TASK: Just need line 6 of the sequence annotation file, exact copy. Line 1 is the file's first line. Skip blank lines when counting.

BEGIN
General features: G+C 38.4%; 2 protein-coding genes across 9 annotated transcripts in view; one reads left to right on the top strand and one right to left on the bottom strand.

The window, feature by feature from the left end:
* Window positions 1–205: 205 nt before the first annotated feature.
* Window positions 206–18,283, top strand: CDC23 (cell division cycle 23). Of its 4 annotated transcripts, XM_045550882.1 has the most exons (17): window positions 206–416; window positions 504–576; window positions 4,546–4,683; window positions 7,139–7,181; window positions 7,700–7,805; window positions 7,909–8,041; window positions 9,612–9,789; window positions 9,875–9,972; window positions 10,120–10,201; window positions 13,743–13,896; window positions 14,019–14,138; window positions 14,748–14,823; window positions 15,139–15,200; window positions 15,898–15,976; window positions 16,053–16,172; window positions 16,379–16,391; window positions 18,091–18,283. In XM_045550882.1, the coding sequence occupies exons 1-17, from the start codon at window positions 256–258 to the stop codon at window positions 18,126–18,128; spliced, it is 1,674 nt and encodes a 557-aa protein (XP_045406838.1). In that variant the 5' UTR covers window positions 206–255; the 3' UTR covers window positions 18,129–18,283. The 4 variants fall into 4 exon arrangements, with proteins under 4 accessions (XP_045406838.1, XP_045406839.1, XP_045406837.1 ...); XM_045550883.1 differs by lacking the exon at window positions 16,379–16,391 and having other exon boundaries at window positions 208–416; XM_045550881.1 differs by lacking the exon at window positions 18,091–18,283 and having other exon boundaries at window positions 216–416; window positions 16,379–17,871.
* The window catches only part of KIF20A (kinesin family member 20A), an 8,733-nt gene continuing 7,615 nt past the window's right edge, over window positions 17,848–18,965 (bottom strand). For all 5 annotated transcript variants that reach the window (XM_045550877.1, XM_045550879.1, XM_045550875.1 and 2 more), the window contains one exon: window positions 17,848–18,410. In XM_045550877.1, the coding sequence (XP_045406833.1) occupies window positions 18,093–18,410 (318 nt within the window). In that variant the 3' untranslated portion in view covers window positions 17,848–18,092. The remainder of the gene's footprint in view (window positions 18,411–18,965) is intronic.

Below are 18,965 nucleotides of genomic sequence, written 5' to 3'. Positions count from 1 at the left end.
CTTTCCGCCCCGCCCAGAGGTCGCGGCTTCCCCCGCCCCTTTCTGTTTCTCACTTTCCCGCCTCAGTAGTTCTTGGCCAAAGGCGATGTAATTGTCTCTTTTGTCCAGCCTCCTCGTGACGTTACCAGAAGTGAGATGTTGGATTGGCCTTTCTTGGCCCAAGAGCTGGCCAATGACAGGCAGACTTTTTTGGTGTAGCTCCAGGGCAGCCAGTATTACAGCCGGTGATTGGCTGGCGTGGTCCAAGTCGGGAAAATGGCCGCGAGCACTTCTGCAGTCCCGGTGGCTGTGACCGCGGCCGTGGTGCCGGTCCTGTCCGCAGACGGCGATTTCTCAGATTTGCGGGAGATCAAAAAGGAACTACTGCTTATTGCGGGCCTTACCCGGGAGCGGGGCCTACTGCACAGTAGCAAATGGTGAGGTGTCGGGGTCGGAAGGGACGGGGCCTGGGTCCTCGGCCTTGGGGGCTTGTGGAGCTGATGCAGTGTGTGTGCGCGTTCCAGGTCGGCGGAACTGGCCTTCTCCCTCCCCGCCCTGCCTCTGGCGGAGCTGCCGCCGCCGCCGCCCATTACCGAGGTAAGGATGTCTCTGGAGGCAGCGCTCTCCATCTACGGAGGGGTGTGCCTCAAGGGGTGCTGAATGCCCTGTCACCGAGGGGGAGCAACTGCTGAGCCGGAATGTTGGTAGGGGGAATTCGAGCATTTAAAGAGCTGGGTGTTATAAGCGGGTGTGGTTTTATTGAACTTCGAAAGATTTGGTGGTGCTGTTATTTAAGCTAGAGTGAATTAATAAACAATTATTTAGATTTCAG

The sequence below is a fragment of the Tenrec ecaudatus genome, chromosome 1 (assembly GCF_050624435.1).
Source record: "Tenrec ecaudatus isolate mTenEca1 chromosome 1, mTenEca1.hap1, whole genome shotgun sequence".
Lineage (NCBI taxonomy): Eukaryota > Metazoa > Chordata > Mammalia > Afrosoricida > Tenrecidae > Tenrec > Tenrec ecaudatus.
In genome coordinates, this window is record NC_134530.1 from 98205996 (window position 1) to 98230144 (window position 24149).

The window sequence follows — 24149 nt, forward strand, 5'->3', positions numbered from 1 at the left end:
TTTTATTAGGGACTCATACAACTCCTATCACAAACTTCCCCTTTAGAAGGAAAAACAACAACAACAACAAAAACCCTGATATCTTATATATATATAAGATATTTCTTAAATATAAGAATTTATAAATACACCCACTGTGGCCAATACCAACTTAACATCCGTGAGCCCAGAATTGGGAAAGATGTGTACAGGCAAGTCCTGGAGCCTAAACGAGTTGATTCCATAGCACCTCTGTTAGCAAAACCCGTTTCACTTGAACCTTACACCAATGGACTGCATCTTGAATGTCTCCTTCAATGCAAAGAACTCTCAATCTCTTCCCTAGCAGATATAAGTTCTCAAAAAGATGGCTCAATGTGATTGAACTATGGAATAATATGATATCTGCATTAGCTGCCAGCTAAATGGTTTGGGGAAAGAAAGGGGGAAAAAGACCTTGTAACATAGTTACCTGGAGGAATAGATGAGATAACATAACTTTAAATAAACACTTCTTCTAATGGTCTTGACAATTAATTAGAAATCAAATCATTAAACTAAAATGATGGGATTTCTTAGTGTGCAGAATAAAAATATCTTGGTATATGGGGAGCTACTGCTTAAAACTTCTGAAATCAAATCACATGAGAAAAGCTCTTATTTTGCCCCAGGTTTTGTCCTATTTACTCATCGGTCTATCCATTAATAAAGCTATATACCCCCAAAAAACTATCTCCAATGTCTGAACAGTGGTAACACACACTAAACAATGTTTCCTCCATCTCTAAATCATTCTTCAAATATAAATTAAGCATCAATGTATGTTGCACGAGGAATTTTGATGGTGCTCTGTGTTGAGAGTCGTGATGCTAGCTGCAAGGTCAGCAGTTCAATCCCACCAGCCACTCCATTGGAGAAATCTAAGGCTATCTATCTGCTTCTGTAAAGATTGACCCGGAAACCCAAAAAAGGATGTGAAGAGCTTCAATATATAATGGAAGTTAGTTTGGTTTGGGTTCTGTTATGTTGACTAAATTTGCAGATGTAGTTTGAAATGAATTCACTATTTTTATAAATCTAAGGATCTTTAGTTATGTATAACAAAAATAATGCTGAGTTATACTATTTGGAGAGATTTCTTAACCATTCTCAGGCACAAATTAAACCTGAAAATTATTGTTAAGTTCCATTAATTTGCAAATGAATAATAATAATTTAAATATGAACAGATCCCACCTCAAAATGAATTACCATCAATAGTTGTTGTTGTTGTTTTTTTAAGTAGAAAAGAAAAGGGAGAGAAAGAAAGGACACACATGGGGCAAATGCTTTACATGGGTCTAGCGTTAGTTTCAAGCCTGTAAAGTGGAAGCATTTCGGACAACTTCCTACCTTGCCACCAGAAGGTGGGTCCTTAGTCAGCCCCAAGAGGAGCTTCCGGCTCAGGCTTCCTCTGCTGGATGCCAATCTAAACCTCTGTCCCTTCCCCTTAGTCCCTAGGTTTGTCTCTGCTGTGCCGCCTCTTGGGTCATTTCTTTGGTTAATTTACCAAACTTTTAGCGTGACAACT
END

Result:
Below are 18,965 nucleotides of genomic sequence, written 5' to 3'. Positions count from 1 at the left end.